For a waveguide width of 1070 nm and a pump wavelength of 1541 nm, we additionally observed phase-matching into the TE-like second-harmonic mode from the combined TE- and TM-like pump modes. The measured second-harmonic power is plotted as a function of the pump wavelength in Fig. 4(c), and again the photoluminescence pedestal is visible away from the phase-matched wavelength. For the case of two pump modes interacting with a second-harmonic mode, Eq. (4) changes slightly to :18]:25]. The observed discrepancy between the two methods may additionally be due to the fact that, during the fabrication of the waveguides, silicon nitride is subjected to chemical, mechanical, and thermal conditions which are known to cause changes in its composition [26,27]. Optimization, including changes to the deposition conditions, may likely be made in the future to produce a higher value of χ(2) in the fabricated waveguides [11,15].
4.3 Voltage-dependent second-harmonic generation
Let us assume that a static electric field exists within a third-order nonlinear material. If an electromagnetic field propagates through the same medium, the static and oscillating fields will interact to generate a third-order polarization oscillating at twice the incident frequency, given as :
In our silicon nitride waveguides, the standing electric field discussed above may be generated by depositing aluminum electrodes above our silicon dioxide cladding layers and applying a bias voltage vertically across the waveguides’ cladding layers, as illustrated in Fig. 5(a). Unlike the case of semiconductor waveguides, in which free charge carriers shield external bias fields, the field inside the nitride waveguide is relatively uniform and can be as high as 108 V/m for an applied voltage of 500 V. As the voltage is increased, the field-induced χ(2)eff is anticipated to interact coherently with the silicon nitride’s intrinsic χ(2), allowing the material’s total second-order susceptibility to be changed. Figure 5(b) shows that the proposed fabrication has in fact been carried out, providing an SEM micrograph of the cross-section of the waveguide and electrode, and Fig. 5(c) shows the voltage dependence of the TM second-harmonic signal generated in the 1010 nm-wide waveguide, as measured in a fiber-coupled spectrometer. The fact that the phase-matched wavelength has blue shifted relative to the data shown in Fig. 4(a) highlights the significance of random variation among different fabrication runs. As illustred in Fig. 5(d), the peak count of the second-harmonic signal increases quadratically with applied voltage, and this is in good agreement with the theoretically anticipated linear increase in the second-order susceptibility. The narrow spectral shape of the signal provides additional confirmation that the measured signal is second-harmonic generation, and the measured increase in the second-harmonic power of 16-18% for an applied voltage of 500 V corresponds to a field-induced increase in silicon nitride’s χ(2)yyy of approximately 8-9%. The magnitude of χ(3) in silicon nitride, although highly variable, is typically on the order of 10−21 m2/V2 , and for our waveguide geometry this corresponds to a χ(2)eff on the order of 10−14 m/V when 500 V are applied vertically. Our experimental results are therefore in good agreement with theory. Although the observed enhancement to the second-order nonlinear susceptibility is small, we assert that by using materials such as silicon-rich silicon nitride, which has a third-order nonlinear susceptibility multiple orders of magnitude greater than that of typical silicon nitride , EFISH may eventually be used to substantially increase the conversion efficiencies attainable by material platforms similar to the one shown here.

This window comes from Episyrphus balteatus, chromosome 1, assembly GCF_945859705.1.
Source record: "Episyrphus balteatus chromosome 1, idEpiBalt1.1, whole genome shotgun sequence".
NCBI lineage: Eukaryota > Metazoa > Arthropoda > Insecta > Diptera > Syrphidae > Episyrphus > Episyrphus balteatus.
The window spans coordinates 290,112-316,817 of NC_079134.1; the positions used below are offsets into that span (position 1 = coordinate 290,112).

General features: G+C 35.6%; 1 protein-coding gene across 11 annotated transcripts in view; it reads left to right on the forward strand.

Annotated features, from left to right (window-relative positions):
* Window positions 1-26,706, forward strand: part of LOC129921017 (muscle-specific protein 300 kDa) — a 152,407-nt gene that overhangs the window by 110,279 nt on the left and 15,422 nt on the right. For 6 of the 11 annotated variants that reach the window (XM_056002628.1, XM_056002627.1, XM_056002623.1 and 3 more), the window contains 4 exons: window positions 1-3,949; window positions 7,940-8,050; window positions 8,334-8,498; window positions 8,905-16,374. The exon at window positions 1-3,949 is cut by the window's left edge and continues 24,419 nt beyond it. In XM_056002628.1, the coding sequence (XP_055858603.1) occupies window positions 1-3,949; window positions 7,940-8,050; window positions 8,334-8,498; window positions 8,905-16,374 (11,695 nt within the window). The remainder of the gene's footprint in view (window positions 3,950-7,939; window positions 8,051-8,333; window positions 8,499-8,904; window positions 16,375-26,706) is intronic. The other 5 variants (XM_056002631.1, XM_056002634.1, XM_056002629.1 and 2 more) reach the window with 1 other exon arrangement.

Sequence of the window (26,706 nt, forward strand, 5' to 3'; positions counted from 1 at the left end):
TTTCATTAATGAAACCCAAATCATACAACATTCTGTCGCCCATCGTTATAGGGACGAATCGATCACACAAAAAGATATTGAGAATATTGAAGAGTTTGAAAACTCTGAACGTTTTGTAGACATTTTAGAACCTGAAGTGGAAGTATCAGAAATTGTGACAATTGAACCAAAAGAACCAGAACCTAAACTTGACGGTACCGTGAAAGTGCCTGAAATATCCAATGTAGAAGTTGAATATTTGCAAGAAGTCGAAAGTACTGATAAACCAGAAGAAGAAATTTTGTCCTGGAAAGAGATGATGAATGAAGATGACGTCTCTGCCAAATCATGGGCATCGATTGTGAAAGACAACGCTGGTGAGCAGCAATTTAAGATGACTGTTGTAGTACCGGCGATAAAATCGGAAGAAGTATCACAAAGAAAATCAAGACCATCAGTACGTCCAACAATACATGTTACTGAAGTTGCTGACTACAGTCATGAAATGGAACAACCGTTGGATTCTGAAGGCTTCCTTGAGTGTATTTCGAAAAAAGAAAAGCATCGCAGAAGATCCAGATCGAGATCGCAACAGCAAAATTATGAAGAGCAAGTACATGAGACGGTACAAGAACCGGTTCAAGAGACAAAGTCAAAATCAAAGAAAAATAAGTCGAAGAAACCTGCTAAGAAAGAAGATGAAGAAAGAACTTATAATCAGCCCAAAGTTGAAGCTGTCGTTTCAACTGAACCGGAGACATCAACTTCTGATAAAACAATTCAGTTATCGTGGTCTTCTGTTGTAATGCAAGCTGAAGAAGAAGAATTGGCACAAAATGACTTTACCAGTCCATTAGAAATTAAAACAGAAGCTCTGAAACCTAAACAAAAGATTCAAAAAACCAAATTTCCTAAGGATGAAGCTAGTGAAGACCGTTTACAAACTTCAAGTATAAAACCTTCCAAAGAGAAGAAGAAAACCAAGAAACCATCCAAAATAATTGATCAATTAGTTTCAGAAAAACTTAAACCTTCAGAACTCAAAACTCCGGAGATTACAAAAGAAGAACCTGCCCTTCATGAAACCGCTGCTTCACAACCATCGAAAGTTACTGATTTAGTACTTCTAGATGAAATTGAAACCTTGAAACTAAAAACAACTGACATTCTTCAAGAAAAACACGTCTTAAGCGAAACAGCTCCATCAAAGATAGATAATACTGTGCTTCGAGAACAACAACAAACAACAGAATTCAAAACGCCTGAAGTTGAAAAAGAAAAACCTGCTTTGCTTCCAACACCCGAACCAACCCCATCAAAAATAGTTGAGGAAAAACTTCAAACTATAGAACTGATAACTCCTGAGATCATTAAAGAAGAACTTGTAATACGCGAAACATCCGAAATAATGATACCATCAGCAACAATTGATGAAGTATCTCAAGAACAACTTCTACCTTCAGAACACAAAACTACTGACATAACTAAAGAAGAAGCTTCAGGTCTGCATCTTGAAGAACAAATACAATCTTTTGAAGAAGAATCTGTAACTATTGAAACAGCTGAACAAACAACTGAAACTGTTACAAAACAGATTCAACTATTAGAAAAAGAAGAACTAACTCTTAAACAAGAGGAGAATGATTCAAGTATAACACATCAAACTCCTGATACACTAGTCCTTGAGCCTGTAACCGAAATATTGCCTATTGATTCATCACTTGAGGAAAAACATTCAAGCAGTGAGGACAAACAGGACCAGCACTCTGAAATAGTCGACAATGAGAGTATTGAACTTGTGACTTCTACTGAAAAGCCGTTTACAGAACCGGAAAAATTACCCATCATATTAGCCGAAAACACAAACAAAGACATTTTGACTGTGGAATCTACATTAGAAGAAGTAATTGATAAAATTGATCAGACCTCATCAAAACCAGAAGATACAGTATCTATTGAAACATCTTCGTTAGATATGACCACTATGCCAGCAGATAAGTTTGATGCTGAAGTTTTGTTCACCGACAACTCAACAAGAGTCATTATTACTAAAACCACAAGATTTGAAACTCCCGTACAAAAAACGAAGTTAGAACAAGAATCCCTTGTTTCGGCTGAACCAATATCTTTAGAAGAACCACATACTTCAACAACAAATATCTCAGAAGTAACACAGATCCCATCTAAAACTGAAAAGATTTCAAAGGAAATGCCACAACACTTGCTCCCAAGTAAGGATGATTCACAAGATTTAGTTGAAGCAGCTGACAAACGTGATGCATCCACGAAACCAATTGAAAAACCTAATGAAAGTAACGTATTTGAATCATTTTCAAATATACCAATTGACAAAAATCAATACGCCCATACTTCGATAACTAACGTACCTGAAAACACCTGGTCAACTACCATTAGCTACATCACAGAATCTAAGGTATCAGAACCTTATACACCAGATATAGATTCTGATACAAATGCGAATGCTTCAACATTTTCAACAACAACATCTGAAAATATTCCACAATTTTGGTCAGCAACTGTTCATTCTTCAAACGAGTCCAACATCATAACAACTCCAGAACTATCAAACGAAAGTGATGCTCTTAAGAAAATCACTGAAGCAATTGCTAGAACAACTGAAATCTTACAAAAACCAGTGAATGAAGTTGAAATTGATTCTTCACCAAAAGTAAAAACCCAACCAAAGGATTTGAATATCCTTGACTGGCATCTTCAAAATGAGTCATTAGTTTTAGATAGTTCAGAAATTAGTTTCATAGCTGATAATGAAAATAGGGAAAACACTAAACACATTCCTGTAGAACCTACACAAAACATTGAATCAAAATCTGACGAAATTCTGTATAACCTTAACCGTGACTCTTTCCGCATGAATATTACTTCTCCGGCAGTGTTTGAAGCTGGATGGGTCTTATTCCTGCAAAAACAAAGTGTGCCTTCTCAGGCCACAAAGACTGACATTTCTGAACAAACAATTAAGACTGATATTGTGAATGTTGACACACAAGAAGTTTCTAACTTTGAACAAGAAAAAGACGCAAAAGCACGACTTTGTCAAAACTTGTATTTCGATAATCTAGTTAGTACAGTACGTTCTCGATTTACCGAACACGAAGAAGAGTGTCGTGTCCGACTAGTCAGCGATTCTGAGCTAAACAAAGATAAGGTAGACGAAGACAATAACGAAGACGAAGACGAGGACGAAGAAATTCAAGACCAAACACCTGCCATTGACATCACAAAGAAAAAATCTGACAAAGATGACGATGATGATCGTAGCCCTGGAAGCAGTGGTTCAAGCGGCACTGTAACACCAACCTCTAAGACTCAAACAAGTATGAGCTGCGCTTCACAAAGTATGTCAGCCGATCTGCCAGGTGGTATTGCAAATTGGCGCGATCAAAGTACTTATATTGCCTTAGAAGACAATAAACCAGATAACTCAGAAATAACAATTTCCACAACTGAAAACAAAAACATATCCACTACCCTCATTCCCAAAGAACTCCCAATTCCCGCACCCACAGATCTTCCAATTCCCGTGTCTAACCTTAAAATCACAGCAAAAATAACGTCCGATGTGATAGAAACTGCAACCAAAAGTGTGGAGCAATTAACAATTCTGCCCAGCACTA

To summarize, we have shown for the first time that the bulk second-order nonlinear susceptibilities observed in free-space measurements of silicon nitride thin films may be used in a CMOS-compatible integrated platform to achieve second-harmonic generation which is phase-matched through dispersion engineering of the waveguide geometries. By considering the polarizations of the optical modes relevant to the wavemixing process, we characterized two specific components of the χ(2) tensor, χ(2)yyy and χ(2)xxy. We additionally demonstrated how the application of bias voltages across silicon nitride waveguides can lead to an effective increase in their second-order nonlinear susceptibilities, and discuss how the enhancement measured here may be improved upon in future work. As new material candidates continue to be considered for the advancement of integrated photonics, we believe characterizations like the ones presented here will be critical in determining which material platform shows the most promise for the realization of a new generation of nonlinear optical devices.
National Science Foundation (NSF) (ECE3972 and ECCS-1229677); Defense Advanced Research Projects Agency (DARPA) (N66001-12-1-4205); Army Research Office (ARO)(W911NF1610245), NSF Center for Integrated Access Network (CIAN) (EEC-0812072, Sub 502629), Office of Naval Research (ONR) Multidisciplinary University Research Initiative (MURI) (N00014-13-1- 0678); the Cymer corporation.
We thank Prof. Jacob Khurgin and Dr. Shiva Shahin for fruitful discussions and additionally thank UCSD’s Nano3 cleanroom staff, namely Dr. Maribel Montero and Mr. Ryan Anderson, for their assistance with sample fabrication and imaging.